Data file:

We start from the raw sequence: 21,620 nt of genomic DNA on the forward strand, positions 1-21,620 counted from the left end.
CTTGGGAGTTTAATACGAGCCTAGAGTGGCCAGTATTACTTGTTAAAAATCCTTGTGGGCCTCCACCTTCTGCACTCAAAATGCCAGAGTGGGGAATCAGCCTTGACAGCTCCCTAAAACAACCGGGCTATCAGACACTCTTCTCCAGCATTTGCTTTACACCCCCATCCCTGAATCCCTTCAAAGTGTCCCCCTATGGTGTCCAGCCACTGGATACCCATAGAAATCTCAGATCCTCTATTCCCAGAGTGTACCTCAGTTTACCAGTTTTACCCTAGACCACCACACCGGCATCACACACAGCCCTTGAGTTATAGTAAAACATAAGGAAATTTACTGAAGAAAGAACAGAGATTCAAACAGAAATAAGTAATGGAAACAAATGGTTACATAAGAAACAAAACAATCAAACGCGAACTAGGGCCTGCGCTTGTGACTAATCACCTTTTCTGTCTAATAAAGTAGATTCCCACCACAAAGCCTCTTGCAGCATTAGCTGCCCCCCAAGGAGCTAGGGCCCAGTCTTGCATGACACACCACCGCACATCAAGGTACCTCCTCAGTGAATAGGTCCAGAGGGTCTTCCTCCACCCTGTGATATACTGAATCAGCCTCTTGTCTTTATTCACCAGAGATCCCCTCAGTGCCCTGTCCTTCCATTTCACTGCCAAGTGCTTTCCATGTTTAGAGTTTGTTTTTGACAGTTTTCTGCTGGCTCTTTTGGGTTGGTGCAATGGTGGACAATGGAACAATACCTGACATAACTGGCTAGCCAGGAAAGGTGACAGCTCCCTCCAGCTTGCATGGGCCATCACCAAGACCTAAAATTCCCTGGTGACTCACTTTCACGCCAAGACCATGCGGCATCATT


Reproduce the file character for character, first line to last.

We start from the raw sequence: 21,620 nt of genomic DNA on the forward strand, positions 1-21,620 counted from the left end.
CTTGGGAGTTTAATACGAGCCTAGAGTGGCCAGTATTACTTGTTAAAAATCCTTGTGGGCCTCCACCTTCTGCACTCAAAATGCCAGAGTGGGGAATCAGCCTTGACAGCTCCCTAAAACAACCGGGCTATCAGACACTCTTCTCCAGCATTTGCTTTACACCCCCATCCCTGAATCCCTTCAAAGTGTCCCCCTATGGTGTCCAGCCACTGGATACCCATAGAAATCTCAGATCCTCTATTCCCAGAGTGTACCTCAGTTTACCAGTTTTACCCTAGACCACCACACCGGCATCACACACAGCCCTTGAGTTATAGTAAAACATAAGGAAATTTACTGAAGAAAGAACAGAGATTCAAACAGAAATAAGTAATGGAAACAAATGGTTACATAAGAAACAAAACAATCAAACGCGAACTAGGGCCTGCGCTTGTGACTAATCACCTTTTCTGTCTAATAAAGTAGATTCCCACCACAAAGCCTCTTGCAGCATTAGCTGCCCCCCAAGGAGCTAGGGCCCAGTCTTGCATGACACACCACCGCACATCAAGGTACCTCCTCAGTGAATAGGTCCAGAGGGTCTTCCTCCACCCTGTGATATACTGAATCAGCCTCTTGTCTTTATTCACCAGAGATCCCCTCAGTGCCCTGTCCTTCCATTTCACTGCCAAGTGCTTTCCATGTTTAGAGTTTGTTTTTGACAGTTTTCTGCTGGCTCTTTTGGGTTGGTGCAATGGTGGACAATGGAACAATACCTGACATAACTGGCTAGCCAGGAAAGGTGACAGCTCCCTCCAGCTTGCATGGGCCATCACCAAGACCTAAAATTCCCTGGTGACTCACTTTCACGCCAAGACCATGCGGCATCATT